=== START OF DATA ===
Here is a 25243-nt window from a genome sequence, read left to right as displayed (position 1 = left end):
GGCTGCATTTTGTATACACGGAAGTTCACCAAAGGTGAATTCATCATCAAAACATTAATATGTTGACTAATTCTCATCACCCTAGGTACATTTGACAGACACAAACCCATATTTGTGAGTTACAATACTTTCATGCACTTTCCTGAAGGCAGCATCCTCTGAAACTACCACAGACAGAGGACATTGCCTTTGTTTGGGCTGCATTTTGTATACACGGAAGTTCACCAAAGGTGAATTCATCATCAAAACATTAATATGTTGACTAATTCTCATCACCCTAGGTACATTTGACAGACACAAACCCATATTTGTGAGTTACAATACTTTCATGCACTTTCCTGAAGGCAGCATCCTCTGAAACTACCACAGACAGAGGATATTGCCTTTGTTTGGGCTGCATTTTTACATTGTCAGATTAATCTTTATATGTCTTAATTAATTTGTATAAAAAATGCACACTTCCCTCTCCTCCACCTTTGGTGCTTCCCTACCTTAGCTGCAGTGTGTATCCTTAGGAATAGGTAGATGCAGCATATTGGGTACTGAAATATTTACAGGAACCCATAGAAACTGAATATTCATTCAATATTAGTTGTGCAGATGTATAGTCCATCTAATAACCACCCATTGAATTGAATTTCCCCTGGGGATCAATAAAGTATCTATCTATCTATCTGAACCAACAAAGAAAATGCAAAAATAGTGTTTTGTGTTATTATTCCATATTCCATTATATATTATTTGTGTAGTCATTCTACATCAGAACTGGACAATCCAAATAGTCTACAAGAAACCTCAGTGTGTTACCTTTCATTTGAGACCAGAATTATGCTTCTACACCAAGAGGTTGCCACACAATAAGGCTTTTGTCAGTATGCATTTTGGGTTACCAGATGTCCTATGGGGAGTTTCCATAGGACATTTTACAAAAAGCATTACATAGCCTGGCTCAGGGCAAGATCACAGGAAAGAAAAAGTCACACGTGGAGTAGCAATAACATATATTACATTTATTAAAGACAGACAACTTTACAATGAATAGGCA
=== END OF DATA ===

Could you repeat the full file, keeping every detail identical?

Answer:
Here is a 25243-nt window from a genome sequence, read left to right as displayed (position 1 = left end):
GGCTGCATTTTGTATACACGGAAGTTCACCAAAGGTGAATTCATCATCAAAACATTAATATGTTGACTAATTCTCATCACCCTAGGTACATTTGACAGACACAAACCCATATTTGTGAGTTACAATACTTTCATGCACTTTCCTGAAGGCAGCATCCTCTGAAACTACCACAGACAGAGGACATTGCCTTTGTTTGGGCTGCATTTTGTATACACGGAAGTTCACCAAAGGTGAATTCATCATCAAAACATTAATATGTTGACTAATTCTCATCACCCTAGGTACATTTGACAGACACAAACCCATATTTGTGAGTTACAATACTTTCATGCACTTTCCTGAAGGCAGCATCCTCTGAAACTACCACAGACAGAGGATATTGCCTTTGTTTGGGCTGCATTTTTACATTGTCAGATTAATCTTTATATGTCTTAATTAATTTGTATAAAAAATGCACACTTCCCTCTCCTCCACCTTTGGTGCTTCCCTACCTTAGCTGCAGTGTGTATCCTTAGGAATAGGTAGATGCAGCATATTGGGTACTGAAATATTTACAGGAACCCATAGAAACTGAATATTCATTCAATATTAGTTGTGCAGATGTATAGTCCATCTAATAACCACCCATTGAATTGAATTTCCCCTGGGGATCAATAAAGTATCTATCTATCTATCTGAACCAACAAAGAAAATGCAAAAATAGTGTTTTGTGTTATTATTCCATATTCCATTATATATTATTTGTGTAGTCATTCTACATCAGAACTGGACAATCCAAATAGTCTACAAGAAACCTCAGTGTGTTACCTTTCATTTGAGACCAGAATTATGCTTCTACACCAAGAGGTTGCCACACAATAAGGCTTTTGTCAGTATGCATTTTGGGTTACCAGATGTCCTATGGGGAGTTTCCATAGGACATTTTACAAAAAGCATTACATAGCCTGGCTCAGGGCAAGATCACAGGAAAGAAAAAGTCACACGTGGAGTAGCAATAACATATATTACATTTATTAAAGACAGACAACTTTACAATGAATAGGCA